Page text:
This should not be expected to be a cakewalk, it is going to be hard, and IMO there are ignorant people all over the world. Not stupid, but ignorant.
  5. by   rncountry
    Another thought. Is it not possible in the least that many who are whipping up fervor against America were not somehow part of a regime that no longer exists? I don't mean high echelon people, I am talking about others who still reaped their own kind of benefit, not to mention those that would be more than happy to step in to rule their own little fiefdom, like the Shiite cleric who declares he rules Kut?
  6. by   Mkue
    Also AOL and CNN are quick to show anti-american sentiments in Iraq. But it is good know that these people can speak up without fear of going to prison or worse.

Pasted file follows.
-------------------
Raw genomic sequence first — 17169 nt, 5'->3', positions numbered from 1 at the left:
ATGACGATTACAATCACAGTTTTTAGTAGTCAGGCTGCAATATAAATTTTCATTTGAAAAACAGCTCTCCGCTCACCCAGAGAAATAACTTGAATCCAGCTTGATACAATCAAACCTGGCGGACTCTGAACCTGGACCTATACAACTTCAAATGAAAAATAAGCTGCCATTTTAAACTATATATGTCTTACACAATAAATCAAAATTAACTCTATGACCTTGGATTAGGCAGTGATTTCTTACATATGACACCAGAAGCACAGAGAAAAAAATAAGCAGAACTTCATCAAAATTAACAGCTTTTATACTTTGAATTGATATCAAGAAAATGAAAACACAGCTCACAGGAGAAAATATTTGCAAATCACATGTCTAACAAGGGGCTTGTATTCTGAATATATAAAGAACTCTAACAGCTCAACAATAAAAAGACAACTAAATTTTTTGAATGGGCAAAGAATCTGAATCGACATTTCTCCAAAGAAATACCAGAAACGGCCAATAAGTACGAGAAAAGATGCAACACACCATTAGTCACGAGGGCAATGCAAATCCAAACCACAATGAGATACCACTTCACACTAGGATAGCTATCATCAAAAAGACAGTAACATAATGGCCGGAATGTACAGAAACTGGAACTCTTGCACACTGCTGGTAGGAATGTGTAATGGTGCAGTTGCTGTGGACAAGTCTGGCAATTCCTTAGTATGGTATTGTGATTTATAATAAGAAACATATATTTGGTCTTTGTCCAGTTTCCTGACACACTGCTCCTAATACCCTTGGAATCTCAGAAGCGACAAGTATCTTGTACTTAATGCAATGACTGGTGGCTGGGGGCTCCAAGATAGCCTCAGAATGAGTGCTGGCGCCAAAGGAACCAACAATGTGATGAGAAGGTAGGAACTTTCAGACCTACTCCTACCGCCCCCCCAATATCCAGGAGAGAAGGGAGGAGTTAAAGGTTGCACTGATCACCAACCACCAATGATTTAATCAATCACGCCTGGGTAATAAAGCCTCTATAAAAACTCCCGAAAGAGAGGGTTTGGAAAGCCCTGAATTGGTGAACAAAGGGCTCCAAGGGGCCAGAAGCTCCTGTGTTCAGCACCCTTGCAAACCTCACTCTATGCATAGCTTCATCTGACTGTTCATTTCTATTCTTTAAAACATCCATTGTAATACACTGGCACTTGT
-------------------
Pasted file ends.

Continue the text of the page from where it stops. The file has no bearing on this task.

Last edit by mkue on Apr 16, '03
  7. by   rncountry
    And another thing, why do doesn't the Arab world protest the Syrians occupying Lebanan? Or in hand picking the govn't? Oh, I forgot we are the only ones who can be critisized.
  8. by   pickledpepperRN
    Originally posted by rncountry
    And another thing, why do doesn't the Arab world protest the Syrians occupying Lebanan? Or in hand picking the govn't? Oh, I forgot we are the only ones who can be critisized.
    I seem to remember many years of critisism of middle eastern countries in our press all my adult life.
    Actually I had to work on my pre judgement as a nurse because of Persian students when in college.

    Gosh, they love their families the same as every one else. I just deal with that when caring for people.